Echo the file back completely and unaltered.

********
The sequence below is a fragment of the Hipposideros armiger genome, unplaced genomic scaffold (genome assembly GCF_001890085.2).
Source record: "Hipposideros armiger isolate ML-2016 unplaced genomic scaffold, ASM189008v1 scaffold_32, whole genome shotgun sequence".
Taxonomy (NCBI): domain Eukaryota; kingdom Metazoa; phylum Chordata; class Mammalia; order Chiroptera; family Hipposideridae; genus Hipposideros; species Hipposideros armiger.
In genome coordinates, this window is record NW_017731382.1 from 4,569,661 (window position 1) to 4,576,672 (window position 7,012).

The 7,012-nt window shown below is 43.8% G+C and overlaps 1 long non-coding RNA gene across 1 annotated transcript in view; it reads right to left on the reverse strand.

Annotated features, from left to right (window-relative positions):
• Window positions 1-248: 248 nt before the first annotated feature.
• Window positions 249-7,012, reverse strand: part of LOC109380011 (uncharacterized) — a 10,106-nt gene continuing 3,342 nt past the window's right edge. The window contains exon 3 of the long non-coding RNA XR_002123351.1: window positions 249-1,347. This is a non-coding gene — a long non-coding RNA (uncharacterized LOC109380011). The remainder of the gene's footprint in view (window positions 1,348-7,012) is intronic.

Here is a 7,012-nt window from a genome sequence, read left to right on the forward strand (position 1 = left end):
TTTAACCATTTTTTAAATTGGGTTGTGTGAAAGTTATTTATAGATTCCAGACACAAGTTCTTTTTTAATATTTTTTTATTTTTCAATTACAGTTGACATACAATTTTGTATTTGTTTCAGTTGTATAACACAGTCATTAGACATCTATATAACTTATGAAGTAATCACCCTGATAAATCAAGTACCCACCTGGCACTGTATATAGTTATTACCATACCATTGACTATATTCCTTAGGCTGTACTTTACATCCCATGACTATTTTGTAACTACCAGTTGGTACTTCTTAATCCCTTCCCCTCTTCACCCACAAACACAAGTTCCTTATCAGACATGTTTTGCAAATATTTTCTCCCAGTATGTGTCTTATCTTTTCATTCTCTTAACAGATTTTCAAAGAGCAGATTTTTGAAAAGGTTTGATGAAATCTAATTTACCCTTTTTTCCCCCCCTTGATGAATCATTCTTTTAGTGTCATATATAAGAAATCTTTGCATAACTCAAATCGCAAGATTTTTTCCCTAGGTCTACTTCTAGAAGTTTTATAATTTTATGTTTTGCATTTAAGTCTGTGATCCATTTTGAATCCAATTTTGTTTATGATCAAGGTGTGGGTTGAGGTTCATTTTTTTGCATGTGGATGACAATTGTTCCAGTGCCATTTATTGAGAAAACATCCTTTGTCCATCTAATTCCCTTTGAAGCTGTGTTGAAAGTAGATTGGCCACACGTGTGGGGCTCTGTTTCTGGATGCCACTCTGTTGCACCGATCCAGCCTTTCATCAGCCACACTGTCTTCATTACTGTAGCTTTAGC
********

The sequence below is a fragment of the Hipposideros armiger genome, unplaced genomic scaffold (genome assembly GCF_001890085.2).
Source record: "Hipposideros armiger isolate ML-2016 unplaced genomic scaffold, ASM189008v1 scaffold_32, whole genome shotgun sequence".
Taxonomy (NCBI): domain Eukaryota; kingdom Metazoa; phylum Chordata; class Mammalia; order Chiroptera; family Hipposideridae; genus Hipposideros; species Hipposideros armiger.
In genome coordinates, this window is record NW_017731382.1 from 4,569,661 (window position 1) to 4,576,672 (window position 7,012).

The 7,012-nt window shown below is 43.8% G+C and overlaps 1 long non-coding RNA gene across 1 annotated transcript in view; it reads right to left on the reverse strand.

Annotated features, from left to right (window-relative positions):
• Window positions 1-248: 248 nt before the first annotated feature.
• Window positions 249-7,012, reverse strand: part of LOC109380011 (uncharacterized) — a 10,106-nt gene continuing 3,342 nt past the window's right edge. The window contains exon 3 of the long non-coding RNA XR_002123351.1: window positions 249-1,347. This is a non-coding gene — a long non-coding RNA (uncharacterized LOC109380011). The remainder of the gene's footprint in view (window positions 1,348-7,012) is intronic.

Here is a 7,012-nt window from a genome sequence, read left to right on the forward strand (position 1 = left end):
TTTAACCATTTTTTAAATTGGGTTGTGTGAAAGTTATTTATAGATTCCAGACACAAGTTCTTTTTTAATATTTTTTTATTTTTCAATTACAGTTGACATACAATTTTGTATTTGTTTCAGTTGTATAACACAGTCATTAGACATCTATATAACTTATGAAGTAATCACCCTGATAAATCAAGTACCCACCTGGCACTGTATATAGTTATTACCATACCATTGACTATATTCCTTAGGCTGTACTTTACATCCCATGACTATTTTGTAACTACCAGTTGGTACTTCTTAATCCCTTCCCCTCTTCACCCACAAACACAAGTTCCTTATCAGACATGTTTTGCAAATATTTTCTCCCAGTATGTGTCTTATCTTTTCATTCTCTTAACAGATTTTCAAAGAGCAGATTTTTGAAAAGGTTTGATGAAATCTAATTTACCCTTTTTTCCCCCCCTTGATGAATCATTCTTTTAGTGTCATATATAAGAAATCTTTGCATAACTCAAATCGCAAGATTTTTTCCCTAGGTCTACTTCTAGAAGTTTTATAATTTTATGTTTTGCATTTAAGTCTGTGATCCATTTTGAATCCAATTTTGTTTATGATCAAGGTGTGGGTTGAGGTTCATTTTTTTGCATGTGGATGACAATTGTTCCAGTGCCATTTATTGAGAAAACATCCTTTGTCCATCTAATTCCCTTTGAAGCTGTGTTGAAAGTAGATTGGCCACACGTGTGGGGCTCTGTTTCTGGATGCCACTCTGTTGCACCGATCCAGCCTTTCATCAGCCACACTGTCTTCATTACTGTAGCTTTAGC